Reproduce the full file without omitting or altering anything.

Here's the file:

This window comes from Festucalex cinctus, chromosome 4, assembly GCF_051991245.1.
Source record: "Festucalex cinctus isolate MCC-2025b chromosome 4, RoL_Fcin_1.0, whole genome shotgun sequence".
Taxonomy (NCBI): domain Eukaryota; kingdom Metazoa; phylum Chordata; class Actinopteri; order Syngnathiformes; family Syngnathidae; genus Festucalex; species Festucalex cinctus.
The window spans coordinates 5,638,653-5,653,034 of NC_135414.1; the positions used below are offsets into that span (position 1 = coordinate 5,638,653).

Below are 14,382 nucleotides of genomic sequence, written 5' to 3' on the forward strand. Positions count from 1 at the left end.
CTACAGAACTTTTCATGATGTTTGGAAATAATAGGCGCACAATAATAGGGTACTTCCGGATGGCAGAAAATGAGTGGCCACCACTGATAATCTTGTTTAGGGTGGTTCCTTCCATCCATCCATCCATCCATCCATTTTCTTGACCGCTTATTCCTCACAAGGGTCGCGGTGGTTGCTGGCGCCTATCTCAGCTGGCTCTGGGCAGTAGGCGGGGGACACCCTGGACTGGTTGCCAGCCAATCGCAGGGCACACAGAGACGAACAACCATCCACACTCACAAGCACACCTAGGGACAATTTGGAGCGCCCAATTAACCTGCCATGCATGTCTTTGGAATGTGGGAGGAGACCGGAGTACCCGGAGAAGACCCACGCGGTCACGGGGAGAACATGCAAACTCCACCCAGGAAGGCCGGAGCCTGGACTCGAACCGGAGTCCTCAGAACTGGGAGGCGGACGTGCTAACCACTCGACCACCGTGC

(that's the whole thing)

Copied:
This window comes from Festucalex cinctus, chromosome 4, assembly GCF_051991245.1.
Source record: "Festucalex cinctus isolate MCC-2025b chromosome 4, RoL_Fcin_1.0, whole genome shotgun sequence".
Taxonomy (NCBI): domain Eukaryota; kingdom Metazoa; phylum Chordata; class Actinopteri; order Syngnathiformes; family Syngnathidae; genus Festucalex; species Festucalex cinctus.
The window spans coordinates 5,638,653-5,653,034 of NC_135414.1; the positions used below are offsets into that span (position 1 = coordinate 5,638,653).

Below are 14,382 nucleotides of genomic sequence, written 5' to 3' on the forward strand. Positions count from 1 at the left end.
CTACAGAACTTTTCATGATGTTTGGAAATAATAGGCGCACAATAATAGGGTACTTCCGGATGGCAGAAAATGAGTGGCCACCACTGATAATCTTGTTTAGGGTGGTTCCTTCCATCCATCCATCCATCCATCCATTTTCTTGACCGCTTATTCCTCACAAGGGTCGCGGTGGTTGCTGGCGCCTATCTCAGCTGGCTCTGGGCAGTAGGCGGGGGACACCCTGGACTGGTTGCCAGCCAATCGCAGGGCACACAGAGACGAACAACCATCCACACTCACAAGCACACCTAGGGACAATTTGGAGCGCCCAATTAACCTGCCATGCATGTCTTTGGAATGTGGGAGGAGACCGGAGTACCCGGAGAAGACCCACGCGGTCACGGGGAGAACATGCAAACTCCACCCAGGAAGGCCGGAGCCTGGACTCGAACCGGAGTCCTCAGAACTGGGAGGCGGACGTGCTAACCACTCGACCACCGTGC